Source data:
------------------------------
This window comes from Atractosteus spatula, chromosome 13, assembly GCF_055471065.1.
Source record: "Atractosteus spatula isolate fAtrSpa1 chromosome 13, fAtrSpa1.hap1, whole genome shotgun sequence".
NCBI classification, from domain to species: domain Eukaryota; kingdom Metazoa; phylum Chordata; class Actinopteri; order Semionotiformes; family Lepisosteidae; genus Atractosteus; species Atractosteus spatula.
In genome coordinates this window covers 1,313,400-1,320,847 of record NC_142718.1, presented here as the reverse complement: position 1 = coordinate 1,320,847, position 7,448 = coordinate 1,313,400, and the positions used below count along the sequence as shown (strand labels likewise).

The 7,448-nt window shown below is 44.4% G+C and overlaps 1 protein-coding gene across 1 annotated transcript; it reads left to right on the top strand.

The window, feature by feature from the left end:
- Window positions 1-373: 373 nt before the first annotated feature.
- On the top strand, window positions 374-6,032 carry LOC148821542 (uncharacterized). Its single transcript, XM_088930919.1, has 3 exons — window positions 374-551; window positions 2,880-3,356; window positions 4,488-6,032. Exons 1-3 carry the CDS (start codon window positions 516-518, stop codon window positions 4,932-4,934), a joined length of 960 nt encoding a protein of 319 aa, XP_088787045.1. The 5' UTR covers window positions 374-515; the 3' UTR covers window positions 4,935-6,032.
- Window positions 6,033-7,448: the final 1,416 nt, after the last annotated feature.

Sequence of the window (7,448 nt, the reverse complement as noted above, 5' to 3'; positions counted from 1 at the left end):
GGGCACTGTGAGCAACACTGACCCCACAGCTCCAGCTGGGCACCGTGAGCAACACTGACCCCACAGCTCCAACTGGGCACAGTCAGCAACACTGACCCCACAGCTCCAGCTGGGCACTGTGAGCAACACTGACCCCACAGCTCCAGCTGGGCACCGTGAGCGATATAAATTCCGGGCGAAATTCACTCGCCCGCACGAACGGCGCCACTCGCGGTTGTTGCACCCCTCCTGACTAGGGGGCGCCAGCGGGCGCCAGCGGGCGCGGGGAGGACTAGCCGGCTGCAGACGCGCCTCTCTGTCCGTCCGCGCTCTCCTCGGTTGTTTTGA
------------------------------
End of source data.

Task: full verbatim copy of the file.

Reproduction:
This window comes from Atractosteus spatula, chromosome 13, assembly GCF_055471065.1.
Source record: "Atractosteus spatula isolate fAtrSpa1 chromosome 13, fAtrSpa1.hap1, whole genome shotgun sequence".
NCBI classification, from domain to species: domain Eukaryota; kingdom Metazoa; phylum Chordata; class Actinopteri; order Semionotiformes; family Lepisosteidae; genus Atractosteus; species Atractosteus spatula.
In genome coordinates this window covers 1,313,400-1,320,847 of record NC_142718.1, presented here as the reverse complement: position 1 = coordinate 1,320,847, position 7,448 = coordinate 1,313,400, and the positions used below count along the sequence as shown (strand labels likewise).

The 7,448-nt window shown below is 44.4% G+C and overlaps 1 protein-coding gene across 1 annotated transcript; it reads left to right on the top strand.

The window, feature by feature from the left end:
- Window positions 1-373: 373 nt before the first annotated feature.
- On the top strand, window positions 374-6,032 carry LOC148821542 (uncharacterized). Its single transcript, XM_088930919.1, has 3 exons — window positions 374-551; window positions 2,880-3,356; window positions 4,488-6,032. Exons 1-3 carry the CDS (start codon window positions 516-518, stop codon window positions 4,932-4,934), a joined length of 960 nt encoding a protein of 319 aa, XP_088787045.1. The 5' UTR covers window positions 374-515; the 3' UTR covers window positions 4,935-6,032.
- Window positions 6,033-7,448: the final 1,416 nt, after the last annotated feature.

Sequence of the window (7,448 nt, the reverse complement as noted above, 5' to 3'; positions counted from 1 at the left end):
GGGCACTGTGAGCAACACTGACCCCACAGCTCCAGCTGGGCACCGTGAGCAACACTGACCCCACAGCTCCAACTGGGCACAGTCAGCAACACTGACCCCACAGCTCCAGCTGGGCACTGTGAGCAACACTGACCCCACAGCTCCAGCTGGGCACCGTGAGCGATATAAATTCCGGGCGAAATTCACTCGCCCGCACGAACGGCGCCACTCGCGGTTGTTGCACCCCTCCTGACTAGGGGGCGCCAGCGGGCGCCAGCGGGCGCGGGGAGGACTAGCCGGCTGCAGACGCGCCTCTCTGTCCGTCCGCGCTCTCCTCGGTTGTTTTGA